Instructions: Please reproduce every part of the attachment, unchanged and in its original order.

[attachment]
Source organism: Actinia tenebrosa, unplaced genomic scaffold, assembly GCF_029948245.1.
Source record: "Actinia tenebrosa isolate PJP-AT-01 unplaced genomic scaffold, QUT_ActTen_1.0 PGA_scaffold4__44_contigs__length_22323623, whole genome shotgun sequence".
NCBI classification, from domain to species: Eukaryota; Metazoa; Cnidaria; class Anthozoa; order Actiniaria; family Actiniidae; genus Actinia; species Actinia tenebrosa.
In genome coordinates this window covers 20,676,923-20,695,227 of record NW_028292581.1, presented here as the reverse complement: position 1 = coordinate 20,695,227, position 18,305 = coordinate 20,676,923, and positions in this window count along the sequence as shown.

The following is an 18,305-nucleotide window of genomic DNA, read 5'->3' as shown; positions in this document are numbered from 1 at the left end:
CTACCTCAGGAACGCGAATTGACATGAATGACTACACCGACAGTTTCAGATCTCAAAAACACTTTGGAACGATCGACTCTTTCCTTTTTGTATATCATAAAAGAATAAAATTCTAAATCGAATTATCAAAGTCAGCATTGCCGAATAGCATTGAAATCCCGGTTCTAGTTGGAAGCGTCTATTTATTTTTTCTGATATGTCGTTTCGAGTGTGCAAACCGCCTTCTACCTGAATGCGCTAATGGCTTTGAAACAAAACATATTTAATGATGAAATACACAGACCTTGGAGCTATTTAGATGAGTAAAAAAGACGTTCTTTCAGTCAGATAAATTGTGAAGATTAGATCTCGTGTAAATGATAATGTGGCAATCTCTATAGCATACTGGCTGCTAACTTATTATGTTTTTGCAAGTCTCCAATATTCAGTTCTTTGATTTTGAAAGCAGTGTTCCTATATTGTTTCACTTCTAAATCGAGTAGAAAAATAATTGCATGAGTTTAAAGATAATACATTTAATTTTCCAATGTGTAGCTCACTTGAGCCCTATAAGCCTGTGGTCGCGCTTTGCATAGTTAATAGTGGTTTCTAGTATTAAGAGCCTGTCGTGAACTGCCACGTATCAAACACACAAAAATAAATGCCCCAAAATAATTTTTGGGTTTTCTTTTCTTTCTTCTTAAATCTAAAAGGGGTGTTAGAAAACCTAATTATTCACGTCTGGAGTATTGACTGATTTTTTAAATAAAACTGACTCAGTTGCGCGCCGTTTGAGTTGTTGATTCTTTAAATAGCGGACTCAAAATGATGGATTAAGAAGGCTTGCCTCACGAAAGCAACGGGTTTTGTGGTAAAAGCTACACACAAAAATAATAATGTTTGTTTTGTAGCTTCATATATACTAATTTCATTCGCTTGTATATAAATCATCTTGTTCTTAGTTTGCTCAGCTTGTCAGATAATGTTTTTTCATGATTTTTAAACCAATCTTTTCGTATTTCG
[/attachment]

Source organism: Actinia tenebrosa, unplaced genomic scaffold, assembly GCF_029948245.1.
Source record: "Actinia tenebrosa isolate PJP-AT-01 unplaced genomic scaffold, QUT_ActTen_1.0 PGA_scaffold4__44_contigs__length_22323623, whole genome shotgun sequence".
NCBI classification, from domain to species: Eukaryota; Metazoa; Cnidaria; class Anthozoa; order Actiniaria; family Actiniidae; genus Actinia; species Actinia tenebrosa.
In genome coordinates this window covers 20,676,923-20,695,227 of record NW_028292581.1, presented here as the reverse complement: position 1 = coordinate 20,695,227, position 18,305 = coordinate 20,676,923, and positions in this window count along the sequence as shown.

The following is an 18,305-nucleotide window of genomic DNA, read 5'->3' as shown; positions in this document are numbered from 1 at the left end:
CTACCTCAGGAACGCGAATTGACATGAATGACTACACCGACAGTTTCAGATCTCAAAAACACTTTGGAACGATCGACTCTTTCCTTTTTGTATATCATAAAAGAATAAAATTCTAAATCGAATTATCAAAGTCAGCATTGCCGAATAGCATTGAAATCCCGGTTCTAGTTGGAAGCGTCTATTTATTTTTTCTGATATGTCGTTTCGAGTGTGCAAACCGCCTTCTACCTGAATGCGCTAATGGCTTTGAAACAAAACATATTTAATGATGAAATACACAGACCTTGGAGCTATTTAGATGAGTAAAAAAGACGTTCTTTCAGTCAGATAAATTGTGAAGATTAGATCTCGTGTAAATGATAATGTGGCAATCTCTATAGCATACTGGCTGCTAACTTATTATGTTTTTGCAAGTCTCCAATATTCAGTTCTTTGATTTTGAAAGCAGTGTTCCTATATTGTTTCACTTCTAAATCGAGTAGAAAAATAATTGCATGAGTTTAAAGATAATACATTTAATTTTCCAATGTGTAGCTCACTTGAGCCCTATAAGCCTGTGGTCGCGCTTTGCATAGTTAATAGTGGTTTCTAGTATTAAGAGCCTGTCGTGAACTGCCACGTATCAAACACACAAAAATAAATGCCCCAAAATAATTTTTGGGTTTTCTTTTCTTTCTTCTTAAATCTAAAAGGGGTGTTAGAAAACCTAATTATTCACGTCTGGAGTATTGACTGATTTTTTAAATAAAACTGACTCAGTTGCGCGCCGTTTGAGTTGTTGATTCTTTAAATAGCGGACTCAAAATGATGGATTAAGAAGGCTTGCCTCACGAAAGCAACGGGTTTTGTGGTAAAAGCTACACACAAAAATAATAATGTTTGTTTTGTAGCTTCATATATACTAATTTCATTCGCTTGTATATAAATCATCTTGTTCTTAGTTTGCTCAGCTTGTCAGATAATGTTTTTTCATGATTTTTAAACCAATCTTTTCGTATTTCG